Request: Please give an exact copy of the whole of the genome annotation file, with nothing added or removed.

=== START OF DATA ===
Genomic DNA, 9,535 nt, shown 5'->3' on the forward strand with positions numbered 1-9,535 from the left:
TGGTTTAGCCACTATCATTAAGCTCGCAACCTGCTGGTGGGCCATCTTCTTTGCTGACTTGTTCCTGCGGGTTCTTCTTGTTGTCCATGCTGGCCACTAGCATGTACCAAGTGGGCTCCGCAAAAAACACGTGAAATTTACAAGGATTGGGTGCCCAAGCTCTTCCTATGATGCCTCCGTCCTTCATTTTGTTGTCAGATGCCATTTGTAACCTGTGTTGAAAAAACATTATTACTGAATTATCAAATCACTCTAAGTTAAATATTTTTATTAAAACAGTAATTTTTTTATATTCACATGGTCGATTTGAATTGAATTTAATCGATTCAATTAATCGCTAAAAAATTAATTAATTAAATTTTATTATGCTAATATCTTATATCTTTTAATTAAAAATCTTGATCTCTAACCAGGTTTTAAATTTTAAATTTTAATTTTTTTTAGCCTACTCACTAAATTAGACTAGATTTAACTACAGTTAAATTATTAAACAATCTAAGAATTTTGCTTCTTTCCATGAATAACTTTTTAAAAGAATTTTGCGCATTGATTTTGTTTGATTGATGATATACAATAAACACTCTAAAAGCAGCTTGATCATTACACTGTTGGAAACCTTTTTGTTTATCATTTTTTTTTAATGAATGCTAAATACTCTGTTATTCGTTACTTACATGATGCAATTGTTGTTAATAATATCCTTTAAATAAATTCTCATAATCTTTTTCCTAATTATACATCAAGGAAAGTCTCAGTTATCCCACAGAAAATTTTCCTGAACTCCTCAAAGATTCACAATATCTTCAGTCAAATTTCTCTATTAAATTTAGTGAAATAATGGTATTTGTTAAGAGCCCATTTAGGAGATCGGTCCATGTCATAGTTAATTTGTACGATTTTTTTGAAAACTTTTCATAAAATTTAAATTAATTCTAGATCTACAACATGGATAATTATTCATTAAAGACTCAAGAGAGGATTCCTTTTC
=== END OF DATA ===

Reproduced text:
Genomic DNA, 9,535 nt, shown 5'->3' on the forward strand with positions numbered 1-9,535 from the left:
TGGTTTAGCCACTATCATTAAGCTCGCAACCTGCTGGTGGGCCATCTTCTTTGCTGACTTGTTCCTGCGGGTTCTTCTTGTTGTCCATGCTGGCCACTAGCATGTACCAAGTGGGCTCCGCAAAAAACACGTGAAATTTACAAGGATTGGGTGCCCAAGCTCTTCCTATGATGCCTCCGTCCTTCATTTTGTTGTCAGATGCCATTTGTAACCTGTGTTGAAAAAACATTATTACTGAATTATCAAATCACTCTAAGTTAAATATTTTTATTAAAACAGTAATTTTTTTATATTCACATGGTCGATTTGAATTGAATTTAATCGATTCAATTAATCGCTAAAAAATTAATTAATTAAATTTTATTATGCTAATATCTTATATCTTTTAATTAAAAATCTTGATCTCTAACCAGGTTTTAAATTTTAAATTTTAATTTTTTTTAGCCTACTCACTAAATTAGACTAGATTTAACTACAGTTAAATTATTAAACAATCTAAGAATTTTGCTTCTTTCCATGAATAACTTTTTAAAAGAATTTTGCGCATTGATTTTGTTTGATTGATGATATACAATAAACACTCTAAAAGCAGCTTGATCATTACACTGTTGGAAACCTTTTTGTTTATCATTTTTTTTTAATGAATGCTAAATACTCTGTTATTCGTTACTTACATGATGCAATTGTTGTTAATAATATCCTTTAAATAAATTCTCATAATCTTTTTCCTAATTATACATCAAGGAAAGTCTCAGTTATCCCACAGAAAATTTTCCTGAACTCCTCAAAGATTCACAATATCTTCAGTCAAATTTCTCTATTAAATTTAGTGAAATAATGGTATTTGTTAAGAGCCCATTTAGGAGATCGGTCCATGTCATAGTTAATTTGTACGATTTTTTTGAAAACTTTTCATAAAATTTAAATTAATTCTAGATCTACAACATGGATAATTATTCATTAAAGACTCAAGAGAGGATTCCTTTTC